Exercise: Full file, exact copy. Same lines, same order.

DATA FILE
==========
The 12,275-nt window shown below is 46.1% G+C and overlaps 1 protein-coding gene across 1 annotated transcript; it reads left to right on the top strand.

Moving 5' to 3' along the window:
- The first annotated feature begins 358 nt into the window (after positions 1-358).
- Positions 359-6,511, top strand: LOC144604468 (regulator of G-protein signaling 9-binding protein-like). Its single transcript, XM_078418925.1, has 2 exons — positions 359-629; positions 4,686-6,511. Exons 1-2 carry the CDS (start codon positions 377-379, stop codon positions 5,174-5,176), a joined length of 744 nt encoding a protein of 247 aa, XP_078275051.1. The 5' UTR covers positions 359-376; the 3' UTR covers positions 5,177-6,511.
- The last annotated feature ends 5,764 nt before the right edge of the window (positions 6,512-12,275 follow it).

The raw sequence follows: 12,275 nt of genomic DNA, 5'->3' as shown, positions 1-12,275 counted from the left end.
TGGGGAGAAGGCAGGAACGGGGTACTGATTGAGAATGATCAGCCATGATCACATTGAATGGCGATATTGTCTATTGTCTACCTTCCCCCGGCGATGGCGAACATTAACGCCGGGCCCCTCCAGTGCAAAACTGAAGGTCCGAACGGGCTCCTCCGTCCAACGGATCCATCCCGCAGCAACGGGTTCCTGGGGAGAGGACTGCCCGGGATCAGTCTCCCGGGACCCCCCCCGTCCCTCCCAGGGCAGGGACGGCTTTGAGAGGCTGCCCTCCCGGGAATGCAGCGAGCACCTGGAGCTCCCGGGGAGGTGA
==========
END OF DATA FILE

The 12,275-nt window shown below is 46.1% G+C and overlaps 1 protein-coding gene across 1 annotated transcript; it reads left to right on the top strand.

Moving 5' to 3' along the window:
- The first annotated feature begins 358 nt into the window (after positions 1-358).
- Positions 359-6,511, top strand: LOC144604468 (regulator of G-protein signaling 9-binding protein-like). Its single transcript, XM_078418925.1, has 2 exons — positions 359-629; positions 4,686-6,511. Exons 1-2 carry the CDS (start codon positions 377-379, stop codon positions 5,174-5,176), a joined length of 744 nt encoding a protein of 247 aa, XP_078275051.1. The 5' UTR covers positions 359-376; the 3' UTR covers positions 5,177-6,511.
- The last annotated feature ends 5,764 nt before the right edge of the window (positions 6,512-12,275 follow it).

The raw sequence follows: 12,275 nt of genomic DNA, 5'->3' as shown, positions 1-12,275 counted from the left end.
TGGGGAGAAGGCAGGAACGGGGTACTGATTGAGAATGATCAGCCATGATCACATTGAATGGCGATATTGTCTATTGTCTACCTTCCCCCGGCGATGGCGAACATTAACGCCGGGCCCCTCCAGTGCAAAACTGAAGGTCCGAACGGGCTCCTCCGTCCAACGGATCCATCCCGCAGCAACGGGTTCCTGGGGAGAGGACTGCCCGGGATCAGTCTCCCGGGACCCCCCCCGTCCCTCCCAGGGCAGGGACGGCTTTGAGAGGCTGCCCTCCCGGGAATGCAGCGAGCACCTGGAGCTCCCGGGGAGGTGA